4. Dollars and cents, sure.

    I don’t think it’s about big names and brands though. The market for what-everyone-else-is-doing is pretty much saturated.

    It’s about being so cutting edge that people will pay more.

    I always think to myself that if I could have the machines that I was designing with at my full disposal, if I could work in close proximity to where my designs would be made, I could design cooler things, faster. There is so much waiting around as the task is passed from hand to hand, the logistics alone expend such a terrific amount of energy.

    I know it’s something that is just rarer and rarer, but that’s the sort of situation I’d ideally like to get some real world, full time work experience. In a place where design and development (possibly even production) can all happen in a very proximate environment.

    When I read about Japanese textiles, for instance, they produce the most cutting edge, expensive fabric in the world. Japan’s fashion schools also have internship programs where students do projects with manufacturers to create and foster innovation. It’s fab PR for both parties and raises profiles and prices.

    So, forget dollars and cents. Forget struggling. Stop squeezing.

    Switch the game around.

    If factories are having trouble keeping designers, why not invest or sponsor their labels? Own percentages of their companies. Give them preferential treatment – and ensure exclusivity – and get paid what they need to adequately pay their workers. Everyone has a stake in eachother’s success. It’s no longer dollars and cents.

    Plus proximity I think could be leveraged into a huge advantage for both parties. Not only could the design process be drastically shortened, production could be more flexible, and technical innovation would be easier. Working this way, smart labels would be able to get the jump on companies that are still waiting for their crates to clear customs.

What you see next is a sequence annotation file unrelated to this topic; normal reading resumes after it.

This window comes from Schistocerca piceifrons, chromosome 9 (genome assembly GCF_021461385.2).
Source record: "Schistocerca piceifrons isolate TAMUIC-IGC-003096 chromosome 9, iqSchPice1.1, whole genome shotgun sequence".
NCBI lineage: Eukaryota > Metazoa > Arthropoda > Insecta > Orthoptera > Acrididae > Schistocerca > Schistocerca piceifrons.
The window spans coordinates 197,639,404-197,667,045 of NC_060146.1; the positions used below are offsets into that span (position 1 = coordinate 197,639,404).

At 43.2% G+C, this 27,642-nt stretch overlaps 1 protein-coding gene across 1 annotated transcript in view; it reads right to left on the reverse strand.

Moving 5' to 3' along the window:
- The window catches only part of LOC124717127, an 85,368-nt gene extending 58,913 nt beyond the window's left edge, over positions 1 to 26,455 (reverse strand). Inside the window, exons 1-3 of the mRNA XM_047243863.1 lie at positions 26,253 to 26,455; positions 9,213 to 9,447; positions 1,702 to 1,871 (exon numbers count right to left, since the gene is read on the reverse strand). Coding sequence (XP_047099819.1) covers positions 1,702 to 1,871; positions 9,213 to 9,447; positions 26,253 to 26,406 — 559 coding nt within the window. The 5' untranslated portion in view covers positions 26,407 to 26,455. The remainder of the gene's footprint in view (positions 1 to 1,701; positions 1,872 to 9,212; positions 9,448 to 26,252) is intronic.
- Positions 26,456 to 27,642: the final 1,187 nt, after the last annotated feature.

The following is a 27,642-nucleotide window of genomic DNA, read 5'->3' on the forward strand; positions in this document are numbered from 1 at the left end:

Just a half-formed thought, though.

  5. Hey Danielle,

    I think you are onto a great idea here. I have seen designers quit companies over not having enough creative control and being overloaded with non-design related work. I think if they could have the opportunity to concentrate on just designing a line for a company things would run much smoother and quicker than waiting for product to come in from overseas.
    The last company I worked for would send the measurements overseas to the manufacturer, most often without a sample of how they wanted the garment to look. The manufacturer would then send up to 3 to 4 samples back before it would be reasonably acceptable to put on the sales floor, the final product still with it’s faults.
    I believe that if you are manufacturing here you will save a lot of time, the designer will be able to oversee the design while in production and the product as a result would be higher quality and would fit the way it was originally designed to.
    I have witnessed huge communication problems with using a manufacturer overseas. Unless you can be there to oversee the entire production you most likely won’t get the product you asked for.
    Many companies will say they have to go overseas to save their “dollars and cents”, but in the long run how successful will they be if they aren’t creating quality product?